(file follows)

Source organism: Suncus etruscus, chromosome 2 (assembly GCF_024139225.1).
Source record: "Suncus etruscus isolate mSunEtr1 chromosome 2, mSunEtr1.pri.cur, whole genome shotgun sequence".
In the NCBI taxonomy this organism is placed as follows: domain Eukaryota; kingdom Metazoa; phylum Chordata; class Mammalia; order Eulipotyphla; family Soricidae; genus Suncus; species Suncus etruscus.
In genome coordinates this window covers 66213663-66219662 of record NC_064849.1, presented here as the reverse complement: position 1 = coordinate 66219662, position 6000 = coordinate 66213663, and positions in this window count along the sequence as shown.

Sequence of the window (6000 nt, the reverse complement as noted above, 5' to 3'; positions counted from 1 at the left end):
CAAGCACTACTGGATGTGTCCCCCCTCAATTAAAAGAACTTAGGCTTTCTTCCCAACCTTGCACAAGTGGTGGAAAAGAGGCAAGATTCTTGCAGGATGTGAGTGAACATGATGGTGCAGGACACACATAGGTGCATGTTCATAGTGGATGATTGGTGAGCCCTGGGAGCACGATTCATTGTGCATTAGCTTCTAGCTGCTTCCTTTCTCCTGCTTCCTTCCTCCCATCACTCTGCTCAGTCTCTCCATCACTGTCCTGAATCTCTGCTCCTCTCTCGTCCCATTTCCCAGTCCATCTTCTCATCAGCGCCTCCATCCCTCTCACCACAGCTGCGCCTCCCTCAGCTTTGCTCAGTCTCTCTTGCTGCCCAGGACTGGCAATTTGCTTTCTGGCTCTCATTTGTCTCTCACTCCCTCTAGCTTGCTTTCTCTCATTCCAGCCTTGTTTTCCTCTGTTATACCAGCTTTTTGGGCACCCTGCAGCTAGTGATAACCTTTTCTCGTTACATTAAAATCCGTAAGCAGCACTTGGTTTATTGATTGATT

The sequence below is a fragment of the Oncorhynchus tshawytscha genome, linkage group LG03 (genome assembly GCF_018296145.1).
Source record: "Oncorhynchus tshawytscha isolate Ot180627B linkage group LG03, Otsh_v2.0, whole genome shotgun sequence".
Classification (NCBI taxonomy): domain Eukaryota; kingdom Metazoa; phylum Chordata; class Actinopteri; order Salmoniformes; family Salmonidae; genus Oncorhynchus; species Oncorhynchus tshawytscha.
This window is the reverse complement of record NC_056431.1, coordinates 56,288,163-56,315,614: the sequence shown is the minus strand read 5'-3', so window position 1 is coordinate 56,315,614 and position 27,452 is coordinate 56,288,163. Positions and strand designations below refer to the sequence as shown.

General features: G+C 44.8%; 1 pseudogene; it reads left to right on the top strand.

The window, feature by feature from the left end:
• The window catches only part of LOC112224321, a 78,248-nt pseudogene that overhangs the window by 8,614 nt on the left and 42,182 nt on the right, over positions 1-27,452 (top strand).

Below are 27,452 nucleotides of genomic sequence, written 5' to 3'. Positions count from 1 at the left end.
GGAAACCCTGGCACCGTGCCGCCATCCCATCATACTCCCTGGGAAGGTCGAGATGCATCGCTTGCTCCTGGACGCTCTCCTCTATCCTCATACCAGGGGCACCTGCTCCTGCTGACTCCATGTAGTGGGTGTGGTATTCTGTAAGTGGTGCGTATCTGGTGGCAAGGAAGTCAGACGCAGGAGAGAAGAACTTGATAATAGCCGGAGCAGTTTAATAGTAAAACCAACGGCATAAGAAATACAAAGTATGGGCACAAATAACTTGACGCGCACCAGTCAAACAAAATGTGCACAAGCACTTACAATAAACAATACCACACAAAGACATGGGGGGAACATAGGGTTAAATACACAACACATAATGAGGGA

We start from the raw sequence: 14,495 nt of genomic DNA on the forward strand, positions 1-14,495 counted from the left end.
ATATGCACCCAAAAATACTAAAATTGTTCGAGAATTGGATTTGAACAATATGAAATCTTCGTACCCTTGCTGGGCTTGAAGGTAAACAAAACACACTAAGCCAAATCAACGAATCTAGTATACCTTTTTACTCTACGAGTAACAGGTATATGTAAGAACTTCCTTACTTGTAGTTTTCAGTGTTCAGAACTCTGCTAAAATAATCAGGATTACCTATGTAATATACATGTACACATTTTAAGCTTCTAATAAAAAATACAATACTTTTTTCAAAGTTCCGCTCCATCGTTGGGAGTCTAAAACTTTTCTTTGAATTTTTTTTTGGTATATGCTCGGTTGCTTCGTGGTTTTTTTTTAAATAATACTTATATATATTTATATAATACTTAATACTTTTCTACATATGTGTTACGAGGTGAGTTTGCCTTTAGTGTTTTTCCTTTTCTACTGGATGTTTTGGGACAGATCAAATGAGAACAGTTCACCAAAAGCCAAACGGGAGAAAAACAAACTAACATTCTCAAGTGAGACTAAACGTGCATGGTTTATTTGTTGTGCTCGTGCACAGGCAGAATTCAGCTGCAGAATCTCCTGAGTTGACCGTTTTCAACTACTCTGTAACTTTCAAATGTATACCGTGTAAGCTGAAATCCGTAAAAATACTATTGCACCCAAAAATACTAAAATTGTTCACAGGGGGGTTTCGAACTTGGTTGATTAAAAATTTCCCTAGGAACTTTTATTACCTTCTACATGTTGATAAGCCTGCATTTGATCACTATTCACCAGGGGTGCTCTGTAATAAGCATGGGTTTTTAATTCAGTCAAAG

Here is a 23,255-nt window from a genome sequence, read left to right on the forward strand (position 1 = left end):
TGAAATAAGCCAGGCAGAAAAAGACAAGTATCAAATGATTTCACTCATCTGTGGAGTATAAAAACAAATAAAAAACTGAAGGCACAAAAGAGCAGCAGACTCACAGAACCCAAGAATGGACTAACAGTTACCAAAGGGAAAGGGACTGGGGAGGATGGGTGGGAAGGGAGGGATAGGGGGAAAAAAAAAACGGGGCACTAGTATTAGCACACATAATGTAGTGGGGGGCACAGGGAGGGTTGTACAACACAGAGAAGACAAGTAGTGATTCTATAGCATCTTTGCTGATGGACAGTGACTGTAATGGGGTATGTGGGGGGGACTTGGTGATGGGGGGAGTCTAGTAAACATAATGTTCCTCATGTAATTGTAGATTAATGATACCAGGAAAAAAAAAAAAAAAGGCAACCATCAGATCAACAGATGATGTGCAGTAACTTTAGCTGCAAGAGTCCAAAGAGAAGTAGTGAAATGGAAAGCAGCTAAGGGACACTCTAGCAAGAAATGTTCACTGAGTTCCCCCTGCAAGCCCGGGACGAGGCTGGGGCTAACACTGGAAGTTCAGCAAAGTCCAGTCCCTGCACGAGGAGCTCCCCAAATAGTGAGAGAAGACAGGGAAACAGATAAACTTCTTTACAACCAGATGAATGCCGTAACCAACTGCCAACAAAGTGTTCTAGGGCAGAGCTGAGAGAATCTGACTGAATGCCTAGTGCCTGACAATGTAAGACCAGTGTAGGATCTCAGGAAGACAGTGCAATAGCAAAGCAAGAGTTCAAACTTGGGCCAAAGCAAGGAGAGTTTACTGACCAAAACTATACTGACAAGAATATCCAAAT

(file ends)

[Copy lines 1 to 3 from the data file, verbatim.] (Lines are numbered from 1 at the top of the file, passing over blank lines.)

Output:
Source organism: Suncus etruscus, chromosome 2 (assembly GCF_024139225.1).
Source record: "Suncus etruscus isolate mSunEtr1 chromosome 2, mSunEtr1.pri.cur, whole genome shotgun sequence".
In the NCBI taxonomy this organism is placed as follows: domain Eukaryota; kingdom Metazoa; phylum Chordata; class Mammalia; order Eulipotyphla; family Soricidae; genus Suncus; species Suncus etruscus.